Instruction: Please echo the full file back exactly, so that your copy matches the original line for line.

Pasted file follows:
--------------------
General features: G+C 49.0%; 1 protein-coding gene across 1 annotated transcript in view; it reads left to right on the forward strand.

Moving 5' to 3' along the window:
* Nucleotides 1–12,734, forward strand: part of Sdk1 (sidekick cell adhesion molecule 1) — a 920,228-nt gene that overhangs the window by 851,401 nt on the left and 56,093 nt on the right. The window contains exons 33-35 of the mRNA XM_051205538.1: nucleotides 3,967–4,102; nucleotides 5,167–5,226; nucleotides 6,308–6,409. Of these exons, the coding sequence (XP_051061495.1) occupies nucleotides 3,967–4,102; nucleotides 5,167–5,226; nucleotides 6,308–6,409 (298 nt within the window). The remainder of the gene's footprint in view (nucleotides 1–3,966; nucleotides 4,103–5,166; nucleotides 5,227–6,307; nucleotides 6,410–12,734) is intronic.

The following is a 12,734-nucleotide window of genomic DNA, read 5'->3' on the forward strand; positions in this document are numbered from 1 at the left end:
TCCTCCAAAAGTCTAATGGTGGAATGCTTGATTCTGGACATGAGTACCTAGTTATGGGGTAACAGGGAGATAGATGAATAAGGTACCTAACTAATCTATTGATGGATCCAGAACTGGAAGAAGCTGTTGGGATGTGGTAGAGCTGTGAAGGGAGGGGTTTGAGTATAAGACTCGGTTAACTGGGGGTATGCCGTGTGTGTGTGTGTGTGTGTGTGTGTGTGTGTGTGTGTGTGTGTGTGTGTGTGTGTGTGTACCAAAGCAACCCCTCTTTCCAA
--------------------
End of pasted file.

General features: G+C 49.0%; 1 protein-coding gene across 1 annotated transcript in view; it reads left to right on the forward strand.

Moving 5' to 3' along the window:
* Nucleotides 1–12,734, forward strand: part of Sdk1 (sidekick cell adhesion molecule 1) — a 920,228-nt gene that overhangs the window by 851,401 nt on the left and 56,093 nt on the right. The window contains exons 33-35 of the mRNA XM_051205538.1: nucleotides 3,967–4,102; nucleotides 5,167–5,226; nucleotides 6,308–6,409. Of these exons, the coding sequence (XP_051061495.1) occupies nucleotides 3,967–4,102; nucleotides 5,167–5,226; nucleotides 6,308–6,409 (298 nt within the window). The remainder of the gene's footprint in view (nucleotides 1–3,966; nucleotides 4,103–5,166; nucleotides 5,227–6,307; nucleotides 6,410–12,734) is intronic.

The following is a 12,734-nucleotide window of genomic DNA, read 5'->3' on the forward strand; positions in this document are numbered from 1 at the left end:
TCCTCCAAAAGTCTAATGGTGGAATGCTTGATTCTGGACATGAGTACCTAGTTATGGGGTAACAGGGAGATAGATGAATAAGGTACCTAACTAATCTATTGATGGATCCAGAACTGGAAGAAGCTGTTGGGATGTGGTAGAGCTGTGAAGGGAGGGGTTTGAGTATAAGACTCGGTTAACTGGGGGTATGCCGTGTGTGTGTGTGTGTGTGTGTGTGTGTGTGTGTGTGTGTGTGTGTGTGTGTGTGTGTGTACCAAAGCAACCCCTCTTTCCAA